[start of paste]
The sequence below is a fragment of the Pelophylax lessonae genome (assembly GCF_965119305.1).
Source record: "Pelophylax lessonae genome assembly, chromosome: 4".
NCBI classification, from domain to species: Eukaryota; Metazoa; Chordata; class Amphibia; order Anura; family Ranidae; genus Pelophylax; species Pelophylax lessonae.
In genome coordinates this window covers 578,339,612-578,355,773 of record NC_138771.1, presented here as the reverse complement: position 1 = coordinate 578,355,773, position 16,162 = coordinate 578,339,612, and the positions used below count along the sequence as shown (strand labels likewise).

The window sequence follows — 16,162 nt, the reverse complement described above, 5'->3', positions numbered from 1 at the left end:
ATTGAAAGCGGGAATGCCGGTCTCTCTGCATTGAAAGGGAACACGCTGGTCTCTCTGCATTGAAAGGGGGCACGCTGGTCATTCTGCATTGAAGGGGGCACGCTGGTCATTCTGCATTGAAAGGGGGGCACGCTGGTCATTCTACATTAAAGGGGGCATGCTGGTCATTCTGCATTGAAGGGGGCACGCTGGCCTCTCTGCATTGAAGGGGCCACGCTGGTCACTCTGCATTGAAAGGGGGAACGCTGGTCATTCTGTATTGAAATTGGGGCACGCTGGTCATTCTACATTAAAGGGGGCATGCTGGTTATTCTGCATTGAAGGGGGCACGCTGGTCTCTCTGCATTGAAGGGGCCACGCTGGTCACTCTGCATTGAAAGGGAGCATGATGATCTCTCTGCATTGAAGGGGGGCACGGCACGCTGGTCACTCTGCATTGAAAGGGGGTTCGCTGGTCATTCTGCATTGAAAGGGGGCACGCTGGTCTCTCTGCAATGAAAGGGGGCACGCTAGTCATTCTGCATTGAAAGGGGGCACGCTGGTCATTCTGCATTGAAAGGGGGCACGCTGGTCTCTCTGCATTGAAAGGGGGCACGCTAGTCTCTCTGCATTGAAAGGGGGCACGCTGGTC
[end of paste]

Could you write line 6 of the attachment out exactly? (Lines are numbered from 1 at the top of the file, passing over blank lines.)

ATTGAAAGCGGGAATGCCGGTCTCTCTGCATTGAAAGGGAACACGCTGGTCTCTCTGCATTGAAAGGGGGCACGCTGGTCATTCTGCATTGAAGGGGGCACGCTGGTCATTCTGCATTGAAAGGGGGGCACGCTGGTCATTCTACATTAAAGGGGGCATGCTGGTCATTCTGCATTGAAGGGGGCACGCTGGCCTCTCTGCATTGAAGGGGCCACGCTGGTCACTCTGCATTGAAAGGGGGAACGCTGGTCATTCTGTATTGAAATTGGGGCACGCTGGTCATTCTACATTAAAGGGGGCATGCTGGTTATTCTGCATTGAAGGGGGCACGCTGGTCTCTCTGCATTGAAGGGGCCACGCTGGTCACTCTGCATTGAAAGGGAGCATGATGATCTCTCTGCATTGAAGGGGGGCACGGCACGCTGGTCACTCTGCATTGAAAGGGGGTTCGCTGGTCATTCTGCATTGAAAGGGGGCACGCTGGTCTCTCTGCAATGAAAGGGGGCACGCTAGTCATTCTGCATTGAAAGGGGGCACGCTGGTCATTCTGCATTGAAAGGGGGCACGCTGGTCTCTCTGCATTGAAAGGGGGCACGCTAGTCTCTCTGCATTGAAAGGGGGCACGCTGGTC